Why I bought a NEW car

I am 53 years old. Never in my life have I allowed myself to buy a car I truly love...until now. This is the story of how I allowed myself to make a huge purchase just for the joy of it. And it wasn't even a purchase I'd intended to make. Let me explain.

During the peak of the pandemic (early July 2020), I paid $35,990 for a used 2019 Mini Countryman SE All4. The Countryman — which I call a "Maxi Cooper" — isn't a bad car, but I regretted buying it almost immediately. I'd intended to replace my 2004 Mini Cooper with a newer version of the same model, but allowed myself to be talked into a compact SUV.

For two years, I drove the Maxi Cooper and tolerated it. It wasn't a bad car by any means, but it was a bad car for me. I'm not an SUV guy. I'm a small-car guy.

Last month, I took the Maxi Cooper for an oil change. While I was waiting, the dealer offered to buy it back from me. I wasn't expecting that.

As you probably know, the used-car market in the U.S. has been crazy for a couple of years. According to the U.S. Federal Reserve, prices on used vehicles are up 55% since July 2020. Prices for new vehicles have also increased during that time, but by only 18%.

Because I write about money, I'm aware that used-car prices are high, but I hadn't considered that I might sell the car I purchased only two years ago. I'm the sort of person who buys a car and keeps it for a decade or more. But when the Mini dealer told me they'd pay $33,000 for a car I'd bought 26 months earlier, I was intrigued.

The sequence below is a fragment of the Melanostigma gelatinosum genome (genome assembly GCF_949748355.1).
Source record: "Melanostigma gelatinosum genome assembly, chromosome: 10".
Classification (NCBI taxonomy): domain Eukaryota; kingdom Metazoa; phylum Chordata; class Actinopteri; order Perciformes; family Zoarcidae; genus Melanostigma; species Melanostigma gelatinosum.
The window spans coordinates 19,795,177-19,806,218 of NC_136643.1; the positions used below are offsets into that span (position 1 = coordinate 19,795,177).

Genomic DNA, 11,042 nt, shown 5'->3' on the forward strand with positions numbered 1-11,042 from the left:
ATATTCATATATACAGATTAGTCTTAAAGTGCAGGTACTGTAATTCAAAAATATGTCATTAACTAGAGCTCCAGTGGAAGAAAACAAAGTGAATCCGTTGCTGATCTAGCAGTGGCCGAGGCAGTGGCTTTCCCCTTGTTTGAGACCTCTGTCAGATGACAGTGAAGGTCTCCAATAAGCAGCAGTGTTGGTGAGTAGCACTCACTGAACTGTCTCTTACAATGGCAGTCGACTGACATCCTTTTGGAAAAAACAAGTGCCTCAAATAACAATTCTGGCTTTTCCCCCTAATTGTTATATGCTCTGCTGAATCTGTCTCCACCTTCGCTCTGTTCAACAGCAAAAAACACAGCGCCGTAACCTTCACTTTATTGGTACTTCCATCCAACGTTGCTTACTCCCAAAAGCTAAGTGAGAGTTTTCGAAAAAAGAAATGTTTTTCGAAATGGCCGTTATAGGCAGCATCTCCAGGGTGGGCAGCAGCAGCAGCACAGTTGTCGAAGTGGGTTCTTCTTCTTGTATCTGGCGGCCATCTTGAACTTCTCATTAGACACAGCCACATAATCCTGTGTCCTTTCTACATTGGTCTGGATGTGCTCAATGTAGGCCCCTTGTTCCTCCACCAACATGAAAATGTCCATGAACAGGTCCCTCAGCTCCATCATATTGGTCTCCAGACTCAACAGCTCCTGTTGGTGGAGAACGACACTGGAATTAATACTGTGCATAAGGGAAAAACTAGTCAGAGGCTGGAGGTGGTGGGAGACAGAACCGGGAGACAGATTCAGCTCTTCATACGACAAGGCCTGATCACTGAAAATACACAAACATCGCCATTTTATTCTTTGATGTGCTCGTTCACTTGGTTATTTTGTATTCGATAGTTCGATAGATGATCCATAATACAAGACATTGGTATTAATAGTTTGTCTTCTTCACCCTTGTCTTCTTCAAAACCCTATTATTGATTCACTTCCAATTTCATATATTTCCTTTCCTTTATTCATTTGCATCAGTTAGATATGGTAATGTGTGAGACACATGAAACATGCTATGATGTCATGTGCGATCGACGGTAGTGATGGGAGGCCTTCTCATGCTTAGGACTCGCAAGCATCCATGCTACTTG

I contacted one of my buddies, a former car salesman. "What am I missing here, Jeremy?" I asked. "This seems like a pretty good deal."

"It's not just a good deal," Jeremy said. "It's a miracle. It's as if you leased that car for $115 per month. You should take the offer. Now. Before they change their mind."

Before you read my story, you might want to read this similar story from Liz at Frugalwoods: Why we bought a NEW car. Here's a relevant excerpt:

"In normal economic times – or rather, in past economic times – used cars were remarkably cheaper than new cars, which made the depreciation on new cars astronomical. In other words, new cars would lose a tremendous amount of their value as soon as they were no longer new.

"Used cars, on the other hand, had a much more gradual depreciation curve, which meant you could buy a used car for a reasonable price and then, if needed, re-sell that used car at a reasonable loss. Currently, thanks to supply chain issues, a shortage of computer chips and inflation, used cars are no longer a deal."

Continue reading...
More about...Transportation